I don’t often write about disability etiquette matters specifically in relation to myself because in the grand scheme of things,and in comparison to how horrifically I hear of some people being treated, I have a pretty lovely, supportive bunch of friends and family. I’m incredibly fortunate to be in that position, and I don’t mean this as an attack on anyone. However, there is just one niggling little thing I want to pick up on. It’s when I mention being dyspraxic (usually off the back of some recent advocacy work I’ve done) and people say something along the lines of: “I wouldn’t have noticed you had anything wrong with you, you’re just a bit awkward sometimes, that’s all.” I understand that by this you mean well. I know you’re trying to be upbeat, flattering, or comforting. I absolutely get that, and thank you. But unfortunately it isn’t.
When you say it, I know you’ve probably picked up on something specific that I do, or have done, in your presence but you’re too uncomfortable to be specific about it, so you’re going for a vague adjective – “awkward”, “quiet”, or “uncomfortable” – in the hope that it’ll sound more palatable. It doesn’t, though. If anything, it’s more uncomfortable than if you’d been specific. It means I burn up energy raking back through every interaction with you trying to think what incident(s) you might mean, which can be upsetting. If you’re too embarrassed to be specific (and I don’t blame you – unless you know someone incredibly well and are very self-assured yourself it’s not easy to tell them directly that you’ve noticed when they seem to struggle with a simple task, or look disoriented and ill-at-ease…) then really it’s better not to say anything at all. Think about it: Would you tell a partner you thought that they were “a bit awkward” in bed without telling them how and expect them to take it well? No, probably not (No-one has ever said this to me about bedroom antics, incidentally. Not to brag or anything but I’ve had no complaints in that department. Maybe the hormonal stew kills a lot of the awkwardness on both sides). Cough cough, I digress…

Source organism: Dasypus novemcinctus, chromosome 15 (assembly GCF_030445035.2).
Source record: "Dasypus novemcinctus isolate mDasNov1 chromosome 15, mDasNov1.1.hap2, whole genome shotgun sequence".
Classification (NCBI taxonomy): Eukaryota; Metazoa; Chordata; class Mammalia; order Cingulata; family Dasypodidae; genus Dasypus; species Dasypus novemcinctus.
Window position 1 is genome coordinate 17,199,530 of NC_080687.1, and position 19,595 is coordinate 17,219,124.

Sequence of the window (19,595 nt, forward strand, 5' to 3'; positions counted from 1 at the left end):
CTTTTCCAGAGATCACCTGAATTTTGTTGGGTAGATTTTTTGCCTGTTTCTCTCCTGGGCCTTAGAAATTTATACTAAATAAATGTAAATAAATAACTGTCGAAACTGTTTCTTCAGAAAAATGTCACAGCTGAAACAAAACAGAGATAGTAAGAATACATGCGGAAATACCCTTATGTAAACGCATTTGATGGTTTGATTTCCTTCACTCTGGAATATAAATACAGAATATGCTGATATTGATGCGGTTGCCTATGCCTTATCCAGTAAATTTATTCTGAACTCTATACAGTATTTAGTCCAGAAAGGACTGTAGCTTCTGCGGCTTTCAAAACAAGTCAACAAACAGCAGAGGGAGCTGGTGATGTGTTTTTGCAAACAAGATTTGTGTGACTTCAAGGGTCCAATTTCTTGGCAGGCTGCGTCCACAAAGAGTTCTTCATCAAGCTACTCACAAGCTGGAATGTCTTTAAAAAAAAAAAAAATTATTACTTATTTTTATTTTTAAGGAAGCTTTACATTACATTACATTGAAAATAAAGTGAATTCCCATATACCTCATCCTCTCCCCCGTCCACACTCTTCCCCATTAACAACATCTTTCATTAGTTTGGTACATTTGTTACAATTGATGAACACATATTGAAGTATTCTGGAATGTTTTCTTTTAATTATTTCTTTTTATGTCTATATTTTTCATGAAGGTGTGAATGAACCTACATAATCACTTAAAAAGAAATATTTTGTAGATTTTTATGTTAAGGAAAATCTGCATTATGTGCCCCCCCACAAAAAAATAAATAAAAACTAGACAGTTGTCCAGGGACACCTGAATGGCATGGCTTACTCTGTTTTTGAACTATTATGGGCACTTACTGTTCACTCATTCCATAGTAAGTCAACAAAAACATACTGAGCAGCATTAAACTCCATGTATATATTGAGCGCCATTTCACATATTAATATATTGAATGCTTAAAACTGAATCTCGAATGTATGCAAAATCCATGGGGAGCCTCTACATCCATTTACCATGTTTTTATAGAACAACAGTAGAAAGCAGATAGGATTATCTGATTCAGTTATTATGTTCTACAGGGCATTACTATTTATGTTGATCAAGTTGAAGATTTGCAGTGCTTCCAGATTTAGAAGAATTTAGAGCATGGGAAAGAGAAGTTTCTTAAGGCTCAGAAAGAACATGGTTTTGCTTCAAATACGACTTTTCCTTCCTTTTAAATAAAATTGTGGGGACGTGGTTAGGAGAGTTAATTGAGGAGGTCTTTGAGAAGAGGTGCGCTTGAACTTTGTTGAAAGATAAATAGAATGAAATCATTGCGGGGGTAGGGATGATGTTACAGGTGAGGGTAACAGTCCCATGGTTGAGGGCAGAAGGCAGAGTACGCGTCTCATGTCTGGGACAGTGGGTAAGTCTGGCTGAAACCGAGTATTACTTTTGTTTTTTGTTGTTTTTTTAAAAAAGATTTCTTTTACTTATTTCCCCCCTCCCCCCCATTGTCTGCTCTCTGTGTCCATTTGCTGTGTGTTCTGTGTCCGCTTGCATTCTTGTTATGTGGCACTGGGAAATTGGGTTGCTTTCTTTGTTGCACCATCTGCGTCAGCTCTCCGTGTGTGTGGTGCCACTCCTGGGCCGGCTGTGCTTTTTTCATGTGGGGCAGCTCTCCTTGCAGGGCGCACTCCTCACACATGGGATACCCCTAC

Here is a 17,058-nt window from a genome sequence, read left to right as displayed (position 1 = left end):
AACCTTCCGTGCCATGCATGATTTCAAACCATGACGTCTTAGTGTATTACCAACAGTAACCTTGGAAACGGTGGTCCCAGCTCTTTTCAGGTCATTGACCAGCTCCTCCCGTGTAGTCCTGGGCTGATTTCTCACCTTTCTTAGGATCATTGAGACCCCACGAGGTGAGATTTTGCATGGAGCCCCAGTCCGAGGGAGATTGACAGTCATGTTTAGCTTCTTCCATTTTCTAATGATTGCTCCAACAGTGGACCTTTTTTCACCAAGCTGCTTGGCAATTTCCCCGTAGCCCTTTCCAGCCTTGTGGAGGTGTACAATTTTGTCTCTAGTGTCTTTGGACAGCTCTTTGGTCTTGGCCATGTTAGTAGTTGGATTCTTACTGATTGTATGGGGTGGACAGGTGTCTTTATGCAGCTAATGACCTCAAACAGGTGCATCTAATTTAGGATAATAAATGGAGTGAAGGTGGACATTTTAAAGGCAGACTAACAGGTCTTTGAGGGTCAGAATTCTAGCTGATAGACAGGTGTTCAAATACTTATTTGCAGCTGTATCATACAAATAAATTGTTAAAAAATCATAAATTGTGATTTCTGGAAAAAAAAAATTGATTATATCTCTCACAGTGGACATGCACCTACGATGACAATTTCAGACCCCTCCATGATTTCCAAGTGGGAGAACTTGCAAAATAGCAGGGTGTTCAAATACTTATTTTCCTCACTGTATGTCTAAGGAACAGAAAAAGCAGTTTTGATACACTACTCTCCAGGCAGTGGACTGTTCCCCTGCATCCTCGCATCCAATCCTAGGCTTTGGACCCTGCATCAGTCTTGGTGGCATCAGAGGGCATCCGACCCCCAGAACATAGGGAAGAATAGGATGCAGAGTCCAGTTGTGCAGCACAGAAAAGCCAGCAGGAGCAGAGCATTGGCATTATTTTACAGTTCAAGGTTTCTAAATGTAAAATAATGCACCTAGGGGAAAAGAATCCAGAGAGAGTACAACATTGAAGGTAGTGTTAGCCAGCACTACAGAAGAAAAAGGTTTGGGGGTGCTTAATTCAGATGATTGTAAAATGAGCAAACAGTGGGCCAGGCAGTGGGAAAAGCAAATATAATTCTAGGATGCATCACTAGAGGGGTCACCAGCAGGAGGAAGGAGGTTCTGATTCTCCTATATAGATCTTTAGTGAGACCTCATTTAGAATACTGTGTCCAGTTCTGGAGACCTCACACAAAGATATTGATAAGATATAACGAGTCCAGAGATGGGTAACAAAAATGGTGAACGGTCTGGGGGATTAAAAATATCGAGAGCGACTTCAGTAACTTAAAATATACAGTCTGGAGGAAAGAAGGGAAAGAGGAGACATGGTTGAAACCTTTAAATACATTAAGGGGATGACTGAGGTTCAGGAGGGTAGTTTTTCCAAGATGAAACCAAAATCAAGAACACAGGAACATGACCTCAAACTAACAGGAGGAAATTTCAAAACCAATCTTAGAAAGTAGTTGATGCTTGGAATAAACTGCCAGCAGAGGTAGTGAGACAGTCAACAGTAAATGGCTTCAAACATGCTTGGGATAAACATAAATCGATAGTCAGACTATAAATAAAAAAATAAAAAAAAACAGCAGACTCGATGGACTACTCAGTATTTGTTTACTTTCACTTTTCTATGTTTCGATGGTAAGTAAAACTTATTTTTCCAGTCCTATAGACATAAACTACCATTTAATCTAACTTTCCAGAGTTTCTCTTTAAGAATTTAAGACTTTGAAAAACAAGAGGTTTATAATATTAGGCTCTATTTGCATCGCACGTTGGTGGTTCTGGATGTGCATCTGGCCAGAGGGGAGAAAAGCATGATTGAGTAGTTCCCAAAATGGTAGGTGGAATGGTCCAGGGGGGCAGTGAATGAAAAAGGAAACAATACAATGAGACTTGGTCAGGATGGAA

I think that also you probably reckon saying ‘slightly awkward’ rather than ‘very’ and ‘sometimes’ rather than ‘often’ makes it sound more positive – as though it’s only a small problem, not a major, repellant one. But quite a few people have told me I’m “just a bit awkward sometimes.” And all of those “sometimes’s” add up to quite a lot of the time. In the end, it basically has the same effect as one person saying “You’re a gigantic freak” would. Think of it like a dripping tap. Sure, one drip isn’t much but if it keeps dripping it becomes a flood. Plus, by saying “I wouldn’t have noticed” it kind of sounds like you’re saying you don’t really believe it. Which I know isn’t what you mean, but when there’s a vocal minority of people who don’t believe it exists (cf: Guardian Comment Is Free), it stings a bit.
And finally, well, being ‘awkward’ is the whole point, isn’t it? That’s why it’s a disability. If it didn’t manifest itself in some way it wouldn’t be one. So pointing out the obvious, however nicely, isn’t helpful or reassuring. If you really want to help someone with dyspraxia (or any condition, for that matter) rather than dissecting how noticeable it is or isn’t and making them feel self-conscious, focus on what you can actually do to help them manage it, feel better, help themselves and help you. That’ll make things less, well, awkward all round.